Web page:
Half a year after his death, Chadwick Boseman was posthumously nominated for an Academy Award on Monday for his final performance in “Ma Rainey's Black Bottom.”
The nomination for best actor was widely expected but still historic. Boseman is the first Black performer ever nominated posthumously for an Oscar. He was nominated alongside Steven Yeun ("Minari"), Riz Ahmed ("Sound of Metal"), Anthony Hopkins ("The Father") and Gary Oldman ("Mank").
Only six actors have previously been nominated after their death: James Dean, Spencer Tracy, Peter Finch, Ralph Richardson, Massimo Troisi and Heath Ledger. Two ultimately won: Finch for his performance in 1976's “Network” and Ledger for 2008's “The Dark Knight.”
Jeanne Eagels is also often cited as a posthumous nominee at the second Academy Awards for her performance in the 1929 film “The Letter."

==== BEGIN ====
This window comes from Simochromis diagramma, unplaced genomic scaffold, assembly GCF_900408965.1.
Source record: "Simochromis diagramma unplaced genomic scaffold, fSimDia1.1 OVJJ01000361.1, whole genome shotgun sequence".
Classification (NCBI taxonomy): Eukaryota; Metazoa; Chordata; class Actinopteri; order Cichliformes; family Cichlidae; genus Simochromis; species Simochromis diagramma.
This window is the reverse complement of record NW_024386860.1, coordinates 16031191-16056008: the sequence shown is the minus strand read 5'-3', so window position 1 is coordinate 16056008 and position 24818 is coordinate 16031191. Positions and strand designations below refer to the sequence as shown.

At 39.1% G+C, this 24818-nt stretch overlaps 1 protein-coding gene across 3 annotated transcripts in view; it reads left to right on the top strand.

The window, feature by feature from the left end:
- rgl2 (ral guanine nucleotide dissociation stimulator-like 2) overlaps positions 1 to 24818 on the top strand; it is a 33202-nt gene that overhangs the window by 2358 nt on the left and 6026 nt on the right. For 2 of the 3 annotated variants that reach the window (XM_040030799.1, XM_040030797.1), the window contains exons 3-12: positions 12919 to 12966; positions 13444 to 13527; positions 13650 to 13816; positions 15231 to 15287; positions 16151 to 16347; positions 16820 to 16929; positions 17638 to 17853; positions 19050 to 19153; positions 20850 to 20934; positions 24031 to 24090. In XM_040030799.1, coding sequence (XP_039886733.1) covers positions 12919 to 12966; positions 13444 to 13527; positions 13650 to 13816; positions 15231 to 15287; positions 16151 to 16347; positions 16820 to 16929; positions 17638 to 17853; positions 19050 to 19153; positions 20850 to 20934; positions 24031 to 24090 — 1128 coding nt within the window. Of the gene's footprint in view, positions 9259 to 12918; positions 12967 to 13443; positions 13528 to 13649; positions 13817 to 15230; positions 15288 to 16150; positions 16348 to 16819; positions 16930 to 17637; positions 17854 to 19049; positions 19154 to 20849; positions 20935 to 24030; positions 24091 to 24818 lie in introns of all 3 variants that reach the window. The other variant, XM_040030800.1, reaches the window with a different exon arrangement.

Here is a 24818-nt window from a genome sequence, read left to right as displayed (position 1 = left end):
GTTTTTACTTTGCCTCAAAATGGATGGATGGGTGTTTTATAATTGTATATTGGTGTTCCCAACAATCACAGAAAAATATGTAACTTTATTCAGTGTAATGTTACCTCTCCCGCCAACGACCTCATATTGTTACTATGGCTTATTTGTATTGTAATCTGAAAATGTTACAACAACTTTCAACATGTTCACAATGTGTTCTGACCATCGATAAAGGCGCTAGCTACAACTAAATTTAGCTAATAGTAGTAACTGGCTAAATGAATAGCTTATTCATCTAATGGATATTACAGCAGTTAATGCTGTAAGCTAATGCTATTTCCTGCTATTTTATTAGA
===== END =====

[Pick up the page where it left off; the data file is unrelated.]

Many predict Boseman will also win for a performance that's been called the best of his life. Last month, he also won the Golden Globe for best actor in a drama. Boseman’s widow, Taylor Simone Ledward, accepted the award on his behalf.
Boseman died last August of colon cancer at age 43. Three months later, the August Wilson adaptation “Ma Rainey's Black Bottom” was released by Netflix. Boseman plays Levee, the ambitious trumpeter whose dreams end tragically during a recording session with Ma Rainey (Viola Davis) at a white-owned record label.
Boseman also performed in Spike Lee's “Da 5 Bloods” as a U.S. soldier in the Vietnam War — a performance that has also found awards attention. Boseman was nominated posthumously by the Screen Actors Guild Awards for his performances in both “Ma Rainey's Black Bottom” and his supporting turn in “Da 5 Bloods.”
After his death, none of Boseman's collaborators on either film said they knew he was ailing. He was diagnosed with Stage 3 colon cancer in 2016.
It's Boseman's first Oscar nomination.